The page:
love + sex A new study has revealed the average size - but does that leave men outside the 'normal' range being thought of as 'abnormal'?
News
UK Border Control
i100
Arts and Entertainment
TV
ebooks
ebooksA special investigation by Andy McSmith
Latest stories from i100
Have you tried new the Independent Digital Edition apps?
Independent Dating
and  

By clicking 'Search' you
are agreeing to our
Terms of Use.

iJobs Job Widget
iJobs General

Recruitment Genius: Receptionist / Office Administrator - Full or Part Time

£14600 - £18000 per annum: Recruitment Genius: Established in 2003 the company...

Recruitment Genius: Social Media & Content Marketing Executive

£20000 - £25000 per annum: Recruitment Genius: This fast growing, Google certi...

SThree: Trainee Recruitment Consultant

£18000 - £23000 per annum + OTE: SThree: SThree are a global FTSE 250 business...

Recruitment Genius: Customer Service Advisor

£18000 - £22000 per annum: Recruitment Genius: This company has won the award ...

Day In a Page

Syrian conflict is the world's first 'climate change war', say scientists, but it won't be the last one

Climate change key in Syrian conflict

And it will trigger more war in future
How I outwitted the Gestapo

How I outwitted the Gestapo

My life as a Jew in wartime Berlin
The nation's favourite animal revealed

The nation's favourite animal revealed

Women like cuddly creatures whilst men like creepy-crawlies
Is this the way to get young people to vote?

Getting young people to vote

From #VOTESELFISH to Bite the Ballot
Poldark star Heida Reed: 'I don't think a single bodice gets ripped'

Poldark star Heida Reed

'I don't think a single bodice gets ripped'
The difference between America and Israel? There isn’t one

The difference between America and Israel? There isn’t one

Netanyahu knows he can get away with anything in America, says Robert Fisk
Families clubbing together to build their own affordable accommodation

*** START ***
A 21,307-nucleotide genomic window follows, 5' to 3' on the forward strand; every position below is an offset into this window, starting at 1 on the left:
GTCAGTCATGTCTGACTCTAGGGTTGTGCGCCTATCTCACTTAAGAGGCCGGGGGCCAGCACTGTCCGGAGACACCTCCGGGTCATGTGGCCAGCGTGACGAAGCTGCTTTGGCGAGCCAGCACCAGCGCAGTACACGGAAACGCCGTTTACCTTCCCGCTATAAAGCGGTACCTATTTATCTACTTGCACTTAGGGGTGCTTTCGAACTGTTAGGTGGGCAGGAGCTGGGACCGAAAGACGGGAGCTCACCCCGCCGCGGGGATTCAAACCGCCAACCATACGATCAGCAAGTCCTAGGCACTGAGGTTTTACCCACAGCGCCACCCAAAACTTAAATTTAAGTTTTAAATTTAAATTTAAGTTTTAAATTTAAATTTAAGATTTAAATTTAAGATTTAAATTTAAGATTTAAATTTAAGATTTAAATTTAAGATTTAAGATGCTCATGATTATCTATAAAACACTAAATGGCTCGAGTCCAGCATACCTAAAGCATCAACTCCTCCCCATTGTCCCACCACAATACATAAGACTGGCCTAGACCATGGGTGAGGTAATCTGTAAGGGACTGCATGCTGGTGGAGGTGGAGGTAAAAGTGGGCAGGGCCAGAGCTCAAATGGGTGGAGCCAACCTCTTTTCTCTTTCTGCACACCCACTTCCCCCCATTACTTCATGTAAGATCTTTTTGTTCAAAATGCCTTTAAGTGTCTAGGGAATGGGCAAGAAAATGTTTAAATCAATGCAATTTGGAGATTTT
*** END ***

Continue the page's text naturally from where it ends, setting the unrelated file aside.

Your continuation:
Do It Yourself approach to securing a new house

Community land trusts marking a new trend for taking the initiative away from developers
Head of WWF UK: We didn’t send Cameron to the Arctic to see green ideas freeze

David Nussbaum: We didn’t send Cameron to the Arctic to see green ideas freeze

The head of WWF UK remains sanguine despite the Government’s failure to live up to its pledges on the environment
Author Kazuo Ishiguro on being inspired by shoot-outs and samurai

Author Kazuo Ishiguro on being inspired by shoot-outs and samurai

Set in a mythologised 5th-century Britain, ‘The Buried Giant’ is a strange beast
With money, corruption and drugs, this monk fears Buddhism in Thailand is a ‘poisoned fruit’

Money, corruption and drugs

The monk who fears Buddhism in Thailand is a ‘poisoned fruit’
America's first slavery museum established at Django Unchained plantation - 150 years after slavery outlawed

150 years after it was outlawed...

... America's first slavery museum is established in Louisiana
Kelly Clarkson: How I snubbed Simon Cowell and become a Grammy-winning superstar

Kelly Clarkson: How I snubbed Simon Cowell and become a Grammy-winning superstar

The first 'American Idol' winner on how she manages to remain her own woman – Jane Austen fascination and all
Tony Oursler on exploring our uneasy relationship with technology with his new show

You won't believe your eyes

Tony Oursler's new show explores our uneasy relationship with technology. He's one of a growing number of artists with that preoccupation
Ian Herbert: Peter Moores must go. He should never have been brought back to fail again

Moores must go. He should never have been brought back to fail again

The England coach leaves players to find solutions - which makes you wonder where he adds value, says Ian Herbert
War with Isis: Fears that the looming battle for Mosul will unleash 'a million refugees'

The battle for Mosul will unleash 'a million refugees'

Aid agencies prepare for vast exodus following planned Iraqi offensive against the Isis-held city, reports Patrick Cockburn